Drinking heavily may speed up the development of Alzheimer’s disease

LA JOLLA, Calif. — Consuming alcohol only in moderation is good advice for anyone, but new research suggests those with a genetic predisposition toward dementia should be especially hesitant to hit the bottle. Scientists at Scripps Research and the University of Bologna report alcohol use disorder (AUD) quickens the progression of Alzheimer’s disease among those with a genetic susceptibility to the memory-robbing disease.

More specifically, the research team discovered that repeated alcohol intoxication has a connection to changes in gene expression indicative of disease progression within the brains of mice that are genetically predisposed to Alzheimer’s. In other words, when those rodents were drunk on a regular basis, they displayed signs of failing brain health roughly two months sooner than they normally would.

“Adding ethanol to an Alzheimer’s genetic background pushes Alzheimer’s forward by a few months or a few years,” says co-lead author Federico Manuel Giorgi, PhD, a professor of Computational Genomics at the University of Bologna, in a media release.

While few studies have explored the potential for alcohol to worsen Alzheimer’s disease, some epidemiological studies have hinted that AUD has a link to a greater dementia risk. So, in an effort to explore the potential for alcohol to trigger Alzheimer’s disease, study authors repeatedly exposed a group of rodents to levels of alcohol similar to what people drink when they have AUD over the course of several months. Additionally, they compared a control group of mice to mice carrying three genes known to increase Alzheimer’s risk.

Researchers discovered that in comparison to the healthy control mice, alcohol-exposed mice became progressively worse at learning and remembering spatial patterns, and even displayed signs of cognitive decline at an earlier age than expected.

“We started seeing cognitive impairments in the alcohol-treated mice approximately two months before they would normally develop these impairments,” adds co-lead author Pietro Paolo Sanna, MD, a professor of Immunology and Microbiology at Scripps Research.

gene expression in mice consuming alcohol
Researchers monitored the gene expression of more than 100,000 individual cells from the prefrontal cortices of mice—shown here clustered and colored by cell type. Excessive alcohol exposure changed the patterns of gene expression in the brains of mice genetically predisposed to Alzheimer’s, and these changes were associated with accelerated cognitive decline. Credit: Pietro P. Sanna (Scripps Research) and Federico M. Giorgi (University of Bologna).

Also, in an effort to pinpoint exactly what was happening in these cells during alcohol use disorder, the research team characterized and compared the gene expression of over 100,000 individual cells collected from the brains of alcohol-exposed and unexposed mice.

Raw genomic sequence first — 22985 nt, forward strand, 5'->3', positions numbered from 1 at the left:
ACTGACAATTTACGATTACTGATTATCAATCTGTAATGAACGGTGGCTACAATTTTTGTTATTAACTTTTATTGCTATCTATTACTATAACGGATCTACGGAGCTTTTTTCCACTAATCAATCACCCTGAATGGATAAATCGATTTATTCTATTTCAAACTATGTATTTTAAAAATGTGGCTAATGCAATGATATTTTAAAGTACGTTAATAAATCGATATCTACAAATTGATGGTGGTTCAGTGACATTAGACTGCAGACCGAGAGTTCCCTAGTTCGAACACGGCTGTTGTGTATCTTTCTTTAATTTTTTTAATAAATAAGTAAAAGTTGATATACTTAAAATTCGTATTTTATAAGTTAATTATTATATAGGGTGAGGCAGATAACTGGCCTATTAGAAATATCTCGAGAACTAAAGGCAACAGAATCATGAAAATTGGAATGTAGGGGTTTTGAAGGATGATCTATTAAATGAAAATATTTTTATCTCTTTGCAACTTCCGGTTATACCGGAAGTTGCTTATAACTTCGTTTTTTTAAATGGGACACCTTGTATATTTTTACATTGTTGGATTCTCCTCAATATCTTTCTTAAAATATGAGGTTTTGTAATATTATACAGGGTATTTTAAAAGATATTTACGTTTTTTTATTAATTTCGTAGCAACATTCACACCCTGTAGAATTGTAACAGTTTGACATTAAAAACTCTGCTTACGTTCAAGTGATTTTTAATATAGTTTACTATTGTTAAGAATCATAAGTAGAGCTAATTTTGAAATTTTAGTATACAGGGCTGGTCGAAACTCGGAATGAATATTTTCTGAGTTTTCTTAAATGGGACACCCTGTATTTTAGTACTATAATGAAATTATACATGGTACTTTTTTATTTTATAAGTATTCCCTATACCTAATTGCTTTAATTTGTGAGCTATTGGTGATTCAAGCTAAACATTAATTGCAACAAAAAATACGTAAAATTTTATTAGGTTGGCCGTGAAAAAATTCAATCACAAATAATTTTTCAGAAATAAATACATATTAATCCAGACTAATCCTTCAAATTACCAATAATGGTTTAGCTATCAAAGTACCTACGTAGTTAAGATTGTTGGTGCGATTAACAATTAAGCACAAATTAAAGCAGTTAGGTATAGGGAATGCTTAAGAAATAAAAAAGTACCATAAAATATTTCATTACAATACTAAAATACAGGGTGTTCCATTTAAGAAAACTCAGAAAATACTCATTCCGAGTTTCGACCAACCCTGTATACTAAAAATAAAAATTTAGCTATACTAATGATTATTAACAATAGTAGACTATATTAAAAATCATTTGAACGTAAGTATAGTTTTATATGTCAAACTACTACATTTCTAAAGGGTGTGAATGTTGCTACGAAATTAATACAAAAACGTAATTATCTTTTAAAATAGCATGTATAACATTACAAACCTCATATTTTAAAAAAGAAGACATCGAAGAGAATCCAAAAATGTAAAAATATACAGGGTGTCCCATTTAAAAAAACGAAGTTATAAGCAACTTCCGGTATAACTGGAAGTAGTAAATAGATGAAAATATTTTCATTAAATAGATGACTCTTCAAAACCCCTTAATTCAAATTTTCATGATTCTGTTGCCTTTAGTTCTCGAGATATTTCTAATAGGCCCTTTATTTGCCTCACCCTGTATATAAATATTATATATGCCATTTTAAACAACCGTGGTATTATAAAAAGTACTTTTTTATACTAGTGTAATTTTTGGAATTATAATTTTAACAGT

This led to the discovery that alcohol exposure has an association with widespread changes in gene expression in the prefrontal cortex of the brain. Alcohol-exposed mice showed higher expression of genes associated with neuronal excitability, neurodegeneration, and inflammation. Besides just occurring in neurons, these changes also took place in supporting cells such as astrocytes, microglia, and endothelial cells.

“This is interesting because it used to be thought that neurons were the ones carrying out all the responses associated with Alzheimer’s disease, and only recently have these cell types been recognized as having a role in Alzheimer’s pathogenesis,” Dr. Giorgi notes.

When study authors compared the gene transcription profiles of the alcohol-exposed rodents to unexposed mice of various ages and stages of Alzheimer’s with the same genetic background, they uncovered that the gene transcription profiles of the alcohol-exposed mice much more closely resembled those of older mice dealing with more severe cognitive decline than mice their own age.

“When we compared the alcohol-exposed mice to the same type of mice with early or late progression of the disease—so mice that are not yet impaired in any way and mice that are really compromised—we found that the effect of alcohol is to move gene expression towards the advanced disease,” Dr. Sanna explains.

Memory, dementia
(© pathdoc – stock.adobe.com)

Study authors believe that a stronger grasp on how gene expression changes in different populations of cells during Alzheimer’s is a key step toward understanding the molecular triggers behind memory loss and developing more effective therapies. They speculate that the gene transcription pathways involved in Alzheimer’s progression with AUD may also help in explaining disease progression even in the absence of alcohol consumption.

“The mechanisms of progression that this dataset will uncover may apply to Alzheimer’s in general, even without alcohol,” Dr. Sanna concludes. “Ultimately, this gene expression analysis will identify key regulatory genes that drive Alzheimer’s progression.”

While this study focused solely on familial Alzheimer’s, researchers want to explore if alcohol consumption also impacts the onset and progression of sporadic Alzheimer’s in those who are not genetically predisposed to dementia moving forward.

The study is published in the journal eNeuro.

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John Anderer

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